The director starts off the film with a fully developed Polaroid shot of a dead man that gradually fades from a clear image to a white blank. It is at this point that the audience realizes that it is dealing with a different telling of time and that the movie is actually running backwards as the white blank emerges from the camera. The Polaroid blank slides back into the camera while the bullet that killed the man goes back into the gun. Leonard’s mind, just like the Polaroid, registers his actions. However, just like Leonard’s amnesia, the audience is left to learn without context. The audience may know where they are but they do not have an idea of how they got there (5). To further reinforce his framing of time and space, Nolan makes use of the Polaroid motif, the alternating black-and-white as well as color sequences, and the body tattoos in the scene. It is in the fourth scene that the audience finally begins to realize that the color sequences are running in reverse chronology and that each ends at exactly the point where the previous one began. Nolan’s intention is to enable the viewers to see the sequences from Leonard’s perspective, rather than their own. Similarly, the color sequences are mostly shot with a hand-held camera to create an unsure, tense and jittery atmosphere. As Brislin argues, the director’s decision to reverse the color sequences is aimed at providing the viewer with an experience of a reversal of their ordinary experience of time (5). This essentially means that concept of who we are and where we are is as a result of the memories we build moment by moment. This is what gives as continuity. We also know who we are due to our ability to recall where we were before. Leonard’s amnesia, which leaves him with perpetually no idea of what he just did or where he is though he knows what he will do next, is Nolan’s way of deconstructing and reconstructing the normal human experience of time and space.
While Nolan’s reversal of human experience of time is used to highlight Leonard’s world that has no immediate past, and is therefore perpetually disorienting, it also gives vital clues in trying to understand the film’s narrative structure. It starts being clear that the two color sequences are in reverse order while the black-and-white sequences (steady and sharp) are chronological arranged. Nolan uses various techniques to manipulate the film’s narrative structure to create a disorientation of the human experience of space and time. For instance, he deliberately alternates the story by telling it from the beginning in chronological order while the end is told in reverse chronological order (7). The beginning and the end then meet in the middle. He also expertly uses the technique of crosscutting, a technique traditionally used to relate actions and events taking place at the same time but at different places, for a different effect. Rather than crosscutting to relate concurrent multiple storylines, Nolan uses the technique to give the audience the same character in a different place and space- not different sets of characters at the same time but in different spaces. The main idea behind the manipulation of medium is to create disorientation for the audience so as to participate in Leonard’s short memory condition. Just like Leonard, the viewers are left unsure of who they are and what is happening. It is not until the end when the two segments of the gradually fading Polaroid and Leonard killing Jimmy G are pieced together that the viewer begins to comprehend the chronological relationship between Leonard’s present and past life (7).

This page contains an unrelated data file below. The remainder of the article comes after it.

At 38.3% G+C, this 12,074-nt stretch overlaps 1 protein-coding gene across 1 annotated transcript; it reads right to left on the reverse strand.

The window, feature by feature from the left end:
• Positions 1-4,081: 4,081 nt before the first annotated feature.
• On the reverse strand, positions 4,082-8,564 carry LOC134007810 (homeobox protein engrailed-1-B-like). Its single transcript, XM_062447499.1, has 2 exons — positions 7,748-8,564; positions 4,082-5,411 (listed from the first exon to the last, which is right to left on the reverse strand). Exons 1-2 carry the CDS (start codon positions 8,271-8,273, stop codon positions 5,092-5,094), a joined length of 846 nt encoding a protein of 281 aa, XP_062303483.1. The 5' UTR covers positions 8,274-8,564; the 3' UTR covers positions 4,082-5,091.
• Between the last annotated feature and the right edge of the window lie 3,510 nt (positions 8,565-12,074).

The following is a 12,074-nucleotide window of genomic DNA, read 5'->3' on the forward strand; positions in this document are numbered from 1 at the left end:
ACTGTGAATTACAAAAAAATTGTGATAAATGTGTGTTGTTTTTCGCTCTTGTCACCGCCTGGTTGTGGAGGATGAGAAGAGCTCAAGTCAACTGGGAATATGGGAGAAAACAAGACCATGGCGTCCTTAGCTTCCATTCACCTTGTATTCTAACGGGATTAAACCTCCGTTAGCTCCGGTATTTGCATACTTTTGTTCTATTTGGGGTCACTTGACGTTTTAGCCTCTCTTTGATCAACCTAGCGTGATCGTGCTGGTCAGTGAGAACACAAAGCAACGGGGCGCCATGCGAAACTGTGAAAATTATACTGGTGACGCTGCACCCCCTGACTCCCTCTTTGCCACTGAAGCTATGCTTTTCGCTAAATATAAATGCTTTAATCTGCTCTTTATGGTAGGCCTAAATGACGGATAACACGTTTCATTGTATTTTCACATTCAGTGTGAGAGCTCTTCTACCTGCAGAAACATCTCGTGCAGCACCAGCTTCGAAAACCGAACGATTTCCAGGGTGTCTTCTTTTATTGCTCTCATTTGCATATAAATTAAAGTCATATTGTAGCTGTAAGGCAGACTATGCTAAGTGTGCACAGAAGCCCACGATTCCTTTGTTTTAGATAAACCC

As Brislin (8) further explains, the audience is left to decide whether Leonard is thrust into what can be described as ‘Nietzsche’s nightmare of eternal recurrence.’ In the film, time is finite for him in an infinitely repetitive, frazzled world (8). It is also important to note that the length of the movie’s two storylines is unequal. While Memento’s dramatic focus is in the color sequences which include a lot of dialogue and drama, the black-and-white segment much shorter for a number of reasons. First, the shorter black-and-white scenes are meant to create a time gap between the color scenes. This not only enables the viewer to understand the complexities of the action taking place in the color sequences but also helps to redirect the viewer’s attention to an entirely different story time and space. This is what makes the return to Leonard’s short-term memory a dramatic experience for the audience. Secondly, shot from an angle just above eye-level, the black-and-white sequences thrust the viewer into the role of a witness instead of a participant. A mix of vital information is given in these sequences such as what Leonard knows and what he does not remember, and by using black-and-white segments similar to those used in documentaries, Nolan invites the audience to not only observe but also make their own judgments about Leonard’s condition and actions. Third, Nolan realized that it is difficult to sustain the story of a man stuck in an inherently static position while speaking on the phone for a long period of time. While the main focus of attention is Leonard’s explanation of his traumatic experience after the horrible event, it would not be possible to maintain the audience’s attention if his monologues were to be allowed to run for longer. That Leonard’s monologues are much longer is effectively masked by the fact that they are broken into twenty-two short scenes. The director also employs the use of color contrasts between the two segments of the film to give the audience a visual clue that the story regularly shifts between the two separate and distinct times in the life of Leonard. As a result, the audience is plunged into Leonard’s world to get an experience of his two different times. Just like Leonard, each shift of color sequence leaves the viewers wondering who they are and what is going on because the film momentarily allows them to fully experience Leonard’s short-term memory loss.
Memento is a mind-blowing movie directed by Christopher Nolan. Told in a backward sequencing of events, the film showcases Nolan’s adeptness at using filmmaking techniques to create rich stories and creative narrative structures that go well beyond our normal perspectives. Through the manipulation of time and space, Nolan creates a narrative structure that not only challenges our concept of the interrelatedness of space and time but also engages the audience’s feelings and emotions on a much wider scale.
- Brislin, Tom. Time, Ethics and Films of Christopher Nolan. University of Hawaii, 2016.
- Bragues, George. Memory and Morals in Memento: Hume at the Movies. Film-Philosophy, 12.2 (2008): 62-82. Print.